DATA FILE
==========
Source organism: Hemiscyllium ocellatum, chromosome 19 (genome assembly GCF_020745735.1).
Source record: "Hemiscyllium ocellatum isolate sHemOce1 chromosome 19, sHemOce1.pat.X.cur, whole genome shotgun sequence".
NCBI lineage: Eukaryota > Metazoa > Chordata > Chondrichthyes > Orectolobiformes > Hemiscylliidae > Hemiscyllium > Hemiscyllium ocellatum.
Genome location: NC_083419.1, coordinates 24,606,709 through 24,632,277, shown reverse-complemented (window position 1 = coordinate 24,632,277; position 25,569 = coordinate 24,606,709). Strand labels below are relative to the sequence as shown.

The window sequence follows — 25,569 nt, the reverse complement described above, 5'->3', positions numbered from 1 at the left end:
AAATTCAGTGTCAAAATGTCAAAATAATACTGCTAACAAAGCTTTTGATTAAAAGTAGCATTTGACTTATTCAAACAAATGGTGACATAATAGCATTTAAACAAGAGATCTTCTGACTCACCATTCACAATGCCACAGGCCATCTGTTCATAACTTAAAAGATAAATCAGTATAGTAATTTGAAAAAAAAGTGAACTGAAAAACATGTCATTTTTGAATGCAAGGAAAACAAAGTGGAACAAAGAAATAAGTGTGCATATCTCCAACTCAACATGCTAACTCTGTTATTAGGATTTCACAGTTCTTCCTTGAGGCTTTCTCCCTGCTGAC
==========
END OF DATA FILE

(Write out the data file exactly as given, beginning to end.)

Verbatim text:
Source organism: Hemiscyllium ocellatum, chromosome 19 (genome assembly GCF_020745735.1).
Source record: "Hemiscyllium ocellatum isolate sHemOce1 chromosome 19, sHemOce1.pat.X.cur, whole genome shotgun sequence".
NCBI lineage: Eukaryota > Metazoa > Chordata > Chondrichthyes > Orectolobiformes > Hemiscylliidae > Hemiscyllium > Hemiscyllium ocellatum.
Genome location: NC_083419.1, coordinates 24,606,709 through 24,632,277, shown reverse-complemented (window position 1 = coordinate 24,632,277; position 25,569 = coordinate 24,606,709). Strand labels below are relative to the sequence as shown.

The window sequence follows — 25,569 nt, the reverse complement described above, 5'->3', positions numbered from 1 at the left end:
AAATTCAGTGTCAAAATGTCAAAATAATACTGCTAACAAAGCTTTTGATTAAAAGTAGCATTTGACTTATTCAAACAAATGGTGACATAATAGCATTTAAACAAGAGATCTTCTGACTCACCATTCACAATGCCACAGGCCATCTGTTCATAACTTAAAAGATAAATCAGTATAGTAATTTGAAAAAAAAGTGAACTGAAAAACATGTCATTTTTGAATGCAAGGAAAACAAAGTGGAACAAAGAAATAAGTGTGCATATCTCCAACTCAACATGCTAACTCTGTTATTAGGATTTCACAGTTCTTCCTTGAGGCTTTCTCCCTGCTGAC